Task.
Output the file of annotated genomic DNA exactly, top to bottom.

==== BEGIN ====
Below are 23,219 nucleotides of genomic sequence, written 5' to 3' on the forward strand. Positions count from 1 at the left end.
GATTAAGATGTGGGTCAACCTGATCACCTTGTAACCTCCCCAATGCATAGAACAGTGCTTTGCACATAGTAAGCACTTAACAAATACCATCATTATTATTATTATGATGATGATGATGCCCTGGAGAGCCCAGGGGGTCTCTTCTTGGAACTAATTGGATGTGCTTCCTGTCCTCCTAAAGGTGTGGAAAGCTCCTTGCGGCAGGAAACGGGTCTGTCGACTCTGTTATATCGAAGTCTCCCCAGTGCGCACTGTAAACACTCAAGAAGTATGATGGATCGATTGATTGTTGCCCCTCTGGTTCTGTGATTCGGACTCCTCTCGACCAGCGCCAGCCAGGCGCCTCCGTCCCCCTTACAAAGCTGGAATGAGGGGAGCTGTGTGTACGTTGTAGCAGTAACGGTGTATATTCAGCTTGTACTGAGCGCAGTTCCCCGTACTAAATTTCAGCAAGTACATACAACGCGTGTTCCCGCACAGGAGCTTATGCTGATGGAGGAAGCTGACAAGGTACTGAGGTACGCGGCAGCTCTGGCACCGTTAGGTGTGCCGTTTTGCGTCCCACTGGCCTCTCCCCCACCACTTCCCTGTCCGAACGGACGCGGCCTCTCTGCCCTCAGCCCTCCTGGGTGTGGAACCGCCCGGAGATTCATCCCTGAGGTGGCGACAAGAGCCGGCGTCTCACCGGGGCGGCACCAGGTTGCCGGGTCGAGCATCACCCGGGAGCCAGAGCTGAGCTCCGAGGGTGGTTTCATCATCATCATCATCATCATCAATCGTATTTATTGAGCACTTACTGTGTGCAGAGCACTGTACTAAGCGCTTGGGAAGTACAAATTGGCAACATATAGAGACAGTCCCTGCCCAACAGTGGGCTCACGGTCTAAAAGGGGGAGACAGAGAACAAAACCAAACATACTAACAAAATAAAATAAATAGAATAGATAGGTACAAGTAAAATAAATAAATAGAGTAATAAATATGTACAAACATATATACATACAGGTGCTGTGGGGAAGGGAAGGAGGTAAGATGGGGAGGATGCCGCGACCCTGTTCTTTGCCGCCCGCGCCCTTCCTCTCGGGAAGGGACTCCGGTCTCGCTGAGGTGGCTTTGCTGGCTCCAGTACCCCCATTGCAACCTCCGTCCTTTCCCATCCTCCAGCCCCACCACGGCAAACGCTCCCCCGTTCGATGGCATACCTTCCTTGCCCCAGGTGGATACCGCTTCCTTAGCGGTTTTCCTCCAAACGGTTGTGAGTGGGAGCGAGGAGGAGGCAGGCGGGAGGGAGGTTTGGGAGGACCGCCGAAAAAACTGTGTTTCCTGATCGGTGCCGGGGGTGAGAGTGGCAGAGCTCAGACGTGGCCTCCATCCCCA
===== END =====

Below are 23,219 nucleotides of genomic sequence, written 5' to 3' on the forward strand. Positions count from 1 at the left end.
GATTAAGATGTGGGTCAACCTGATCACCTTGTAACCTCCCCAATGCATAGAACAGTGCTTTGCACATAGTAAGCACTTAACAAATACCATCATTATTATTATTATGATGATGATGATGCCCTGGAGAGCCCAGGGGGTCTCTTCTTGGAACTAATTGGATGTGCTTCCTGTCCTCCTAAAGGTGTGGAAAGCTCCTTGCGGCAGGAAACGGGTCTGTCGACTCTGTTATATCGAAGTCTCCCCAGTGCGCACTGTAAACACTCAAGAAGTATGATGGATCGATTGATTGTTGCCCCTCTGGTTCTGTGATTCGGACTCCTCTCGACCAGCGCCAGCCAGGCGCCTCCGTCCCCCTTACAAAGCTGGAATGAGGGGAGCTGTGTGTACGTTGTAGCAGTAACGGTGTATATTCAGCTTGTACTGAGCGCAGTTCCCCGTACTAAATTTCAGCAAGTACATACAACGCGTGTTCCCGCACAGGAGCTTATGCTGATGGAGGAAGCTGACAAGGTACTGAGGTACGCGGCAGCTCTGGCACCGTTAGGTGTGCCGTTTTGCGTCCCACTGGCCTCTCCCCCACCACTTCCCTGTCCGAACGGACGCGGCCTCTCTGCCCTCAGCCCTCCTGGGTGTGGAACCGCCCGGAGATTCATCCCTGAGGTGGCGACAAGAGCCGGCGTCTCACCGGGGCGGCACCAGGTTGCCGGGTCGAGCATCACCCGGGAGCCAGAGCTGAGCTCCGAGGGTGGTTTCATCATCATCATCATCATCATCAATCGTATTTATTGAGCACTTACTGTGTGCAGAGCACTGTACTAAGCGCTTGGGAAGTACAAATTGGCAACATATAGAGACAGTCCCTGCCCAACAGTGGGCTCACGGTCTAAAAGGGGGAGACAGAGAACAAAACCAAACATACTAACAAAATAAAATAAATAGAATAGATAGGTACAAGTAAAATAAATAAATAGAGTAATAAATATGTACAAACATATATACATACAGGTGCTGTGGGGAAGGGAAGGAGGTAAGATGGGGAGGATGCCGCGACCCTGTTCTTTGCCGCCCGCGCCCTTCCTCTCGGGAAGGGACTCCGGTCTCGCTGAGGTGGCTTTGCTGGCTCCAGTACCCCCATTGCAACCTCCGTCCTTTCCCATCCTCCAGCCCCACCACGGCAAACGCTCCCCCGTTCGATGGCATACCTTCCTTGCCCCAGGTGGATACCGCTTCCTTAGCGGTTTTCCTCCAAACGGTTGTGAGTGGGAGCGAGGAGGAGGCAGGCGGGAGGGAGGTTTGGGAGGACCGCCGAAAAAACTGTGTTTCCTGATCGGTGCCGGGGGTGAGAGTGGCAGAGCTCAGACGTGGCCTCCATCCCCA